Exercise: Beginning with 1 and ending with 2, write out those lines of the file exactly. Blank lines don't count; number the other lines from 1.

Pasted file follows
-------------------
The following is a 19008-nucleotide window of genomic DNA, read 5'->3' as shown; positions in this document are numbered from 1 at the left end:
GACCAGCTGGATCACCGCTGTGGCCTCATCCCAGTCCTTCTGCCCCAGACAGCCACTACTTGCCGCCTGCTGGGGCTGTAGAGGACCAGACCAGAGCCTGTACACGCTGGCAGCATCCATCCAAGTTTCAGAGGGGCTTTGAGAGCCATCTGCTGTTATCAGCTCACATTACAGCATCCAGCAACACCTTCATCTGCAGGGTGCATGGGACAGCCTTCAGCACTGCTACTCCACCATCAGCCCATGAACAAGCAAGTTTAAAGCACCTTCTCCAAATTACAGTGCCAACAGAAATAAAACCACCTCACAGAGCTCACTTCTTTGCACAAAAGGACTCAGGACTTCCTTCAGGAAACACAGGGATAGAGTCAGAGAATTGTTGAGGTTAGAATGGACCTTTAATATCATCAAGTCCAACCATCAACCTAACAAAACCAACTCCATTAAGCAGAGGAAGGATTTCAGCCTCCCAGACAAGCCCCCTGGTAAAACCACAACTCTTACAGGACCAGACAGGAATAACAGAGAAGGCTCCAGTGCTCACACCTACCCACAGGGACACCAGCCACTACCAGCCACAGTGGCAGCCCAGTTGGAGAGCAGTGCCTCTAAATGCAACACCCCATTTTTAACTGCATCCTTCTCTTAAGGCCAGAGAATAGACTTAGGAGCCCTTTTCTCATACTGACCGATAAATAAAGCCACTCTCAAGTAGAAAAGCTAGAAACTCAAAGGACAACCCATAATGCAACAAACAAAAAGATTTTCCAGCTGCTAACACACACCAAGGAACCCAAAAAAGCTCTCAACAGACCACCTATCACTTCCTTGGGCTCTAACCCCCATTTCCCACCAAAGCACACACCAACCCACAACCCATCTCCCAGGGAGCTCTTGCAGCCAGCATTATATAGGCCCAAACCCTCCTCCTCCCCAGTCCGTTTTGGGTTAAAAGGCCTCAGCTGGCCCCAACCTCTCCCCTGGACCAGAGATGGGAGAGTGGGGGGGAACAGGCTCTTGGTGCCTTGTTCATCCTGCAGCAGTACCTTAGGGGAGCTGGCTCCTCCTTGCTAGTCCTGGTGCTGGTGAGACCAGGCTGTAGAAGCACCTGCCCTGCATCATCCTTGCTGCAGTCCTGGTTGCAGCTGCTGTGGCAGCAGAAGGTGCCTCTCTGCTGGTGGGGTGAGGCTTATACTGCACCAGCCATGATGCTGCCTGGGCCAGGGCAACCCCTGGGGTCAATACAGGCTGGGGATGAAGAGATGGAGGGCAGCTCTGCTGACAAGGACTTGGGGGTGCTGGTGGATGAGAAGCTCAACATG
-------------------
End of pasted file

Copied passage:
The following is a 19008-nucleotide window of genomic DNA, read 5'->3' as shown; positions in this document are numbered from 1 at the left end:
GACCAGCTGGATCACCGCTGTGGCCTCATCCCAGTCCTTCTGCCCCAGACAGCCACTACTTGCCGCCTGCTGGGGCTGTAGAGGACCAGACCAGAGCCTGTACACGCTGGCAGCATCCATCCAAGTTTCAGAGGGGCTTTGAGAGCCATCTGCTGTTATCAGCTCACATTACAGCATCCAGCAACACCTTCATCTGCAGGGTGCATGGGACAGCCTTCAGCACTGCTACTCCACCATCAGCCCATGAACAAGCAAGTTTAAAGCACCTTCTCCAAATTACAGTGCCAACAGAAATAAAACCACCTCACAGAGCTCACTTCTTTGCACAAAAGGACTCAGGACTTCCTTCAGGAAACACAGGGATAGAGTCAGAGAATTGTTGAGGTTAGAATGGACCTTTAATATCATCAAGTCCAACCATCAACCTAACAAAACCAACTCCATTAAGCAGAGGAAGGATTTCAGCCTCCCAGACAAGCCCCCTGGTAAAACCACAACTCTTACAGGACCAGACAGGAATAACAGAGAAGGCTCCAGTGCTCACACCTACCCACAGGGACACCAGCCACTACCAGCCACAGTGGCAGCCCAGTTGGAGAGCAGTGCCTCTAAATGCAACACCCCATTTTTAACTGCATCCTTCTCTTAAGGCCAGAGAATAGACTTAGGAGCCCTTTTCTCATACTGACCGATAAATAAAGCCACTCTCAAGTAGAAAAGCTAGAAACTCAAAGGACAACCCATAATGCAACAAACAAAAAGATTTTCCAGCTGCTAACACACACCAAGGAACCCAAAAAAGCTCTCAACAGACCACCTATCACTTCCTTGGGCTCTAACCCCCATTTCCCACCAAAGCACACACCAACCCACAACCCATCTCCCAGGGAGCTCTTGCAGCCAGCATTATATAGGCCCAAACCCTCCTCCTCCCCAGTCCGTTTTGGGTTAAAAGGCCTCAGCTGGCCCCAACCTCTCCCCTGGACCAGAGATGGGAGAGTGGGGGGGAACAGGCTCTTGGTGCCTTGTTCATCCTGCAGCAGTACCTTAGGGGAGCTGGCTCCTCCTTGCTAGTCCTGGTGCTGGTGAGACCAGGCTGTAGAAGCACCTGCCCTGCATCATCCTTGCTGCAGTCCTGGTTGCAGCTGCTGTGGCAGCAGAAGGTGCCTCTCTGCTGGTGGGGTGAGGCTTATACTGCACCAGCCATGATGCTGCCTGGGCCAGGGCAACCCCTGGGGTCAATACAGGCTGGGGATGAAGAGATGGAGGGCAGCTCTGCTGACAAGGACTTGGGGGTGCTGGTGGATGAGAAGCTCAACATG